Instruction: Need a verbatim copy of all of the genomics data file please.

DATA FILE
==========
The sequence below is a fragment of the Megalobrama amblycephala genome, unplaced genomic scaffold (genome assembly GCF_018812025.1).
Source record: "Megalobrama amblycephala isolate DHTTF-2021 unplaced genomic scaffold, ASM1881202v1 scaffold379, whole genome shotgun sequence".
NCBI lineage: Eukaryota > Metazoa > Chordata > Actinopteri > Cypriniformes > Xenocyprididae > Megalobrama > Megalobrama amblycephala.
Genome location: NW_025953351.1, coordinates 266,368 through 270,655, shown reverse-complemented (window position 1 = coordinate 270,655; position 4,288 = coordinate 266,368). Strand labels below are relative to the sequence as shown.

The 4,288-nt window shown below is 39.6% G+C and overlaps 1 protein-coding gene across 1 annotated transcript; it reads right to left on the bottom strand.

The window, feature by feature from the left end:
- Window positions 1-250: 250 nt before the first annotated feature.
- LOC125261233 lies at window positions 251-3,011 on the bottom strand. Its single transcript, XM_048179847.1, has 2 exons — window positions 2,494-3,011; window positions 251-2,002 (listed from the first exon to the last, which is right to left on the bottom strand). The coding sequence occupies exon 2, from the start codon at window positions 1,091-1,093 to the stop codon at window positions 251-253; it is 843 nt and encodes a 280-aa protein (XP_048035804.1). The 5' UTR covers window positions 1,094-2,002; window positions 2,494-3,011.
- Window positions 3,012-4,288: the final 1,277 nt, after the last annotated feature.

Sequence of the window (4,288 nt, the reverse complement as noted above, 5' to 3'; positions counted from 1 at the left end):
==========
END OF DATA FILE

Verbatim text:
The sequence below is a fragment of the Megalobrama amblycephala genome, unplaced genomic scaffold (genome assembly GCF_018812025.1).
Source record: "Megalobrama amblycephala isolate DHTTF-2021 unplaced genomic scaffold, ASM1881202v1 scaffold379, whole genome shotgun sequence".
NCBI lineage: Eukaryota > Metazoa > Chordata > Actinopteri > Cypriniformes > Xenocyprididae > Megalobrama > Megalobrama amblycephala.
Genome location: NW_025953351.1, coordinates 266,368 through 270,655, shown reverse-complemented (window position 1 = coordinate 270,655; position 4,288 = coordinate 266,368). Strand labels below are relative to the sequence as shown.

The 4,288-nt window shown below is 39.6% G+C and overlaps 1 protein-coding gene across 1 annotated transcript; it reads right to left on the bottom strand.

The window, feature by feature from the left end:
- Window positions 1-250: 250 nt before the first annotated feature.
- LOC125261233 lies at window positions 251-3,011 on the bottom strand. Its single transcript, XM_048179847.1, has 2 exons — window positions 2,494-3,011; window positions 251-2,002 (listed from the first exon to the last, which is right to left on the bottom strand). The coding sequence occupies exon 2, from the start codon at window positions 1,091-1,093 to the stop codon at window positions 251-253; it is 843 nt and encodes a 280-aa protein (XP_048035804.1). The 5' UTR covers window positions 1,094-2,002; window positions 2,494-3,011.
- Window positions 3,012-4,288: the final 1,277 nt, after the last annotated feature.

Sequence of the window (4,288 nt, the reverse complement as noted above, 5' to 3'; positions counted from 1 at the left end):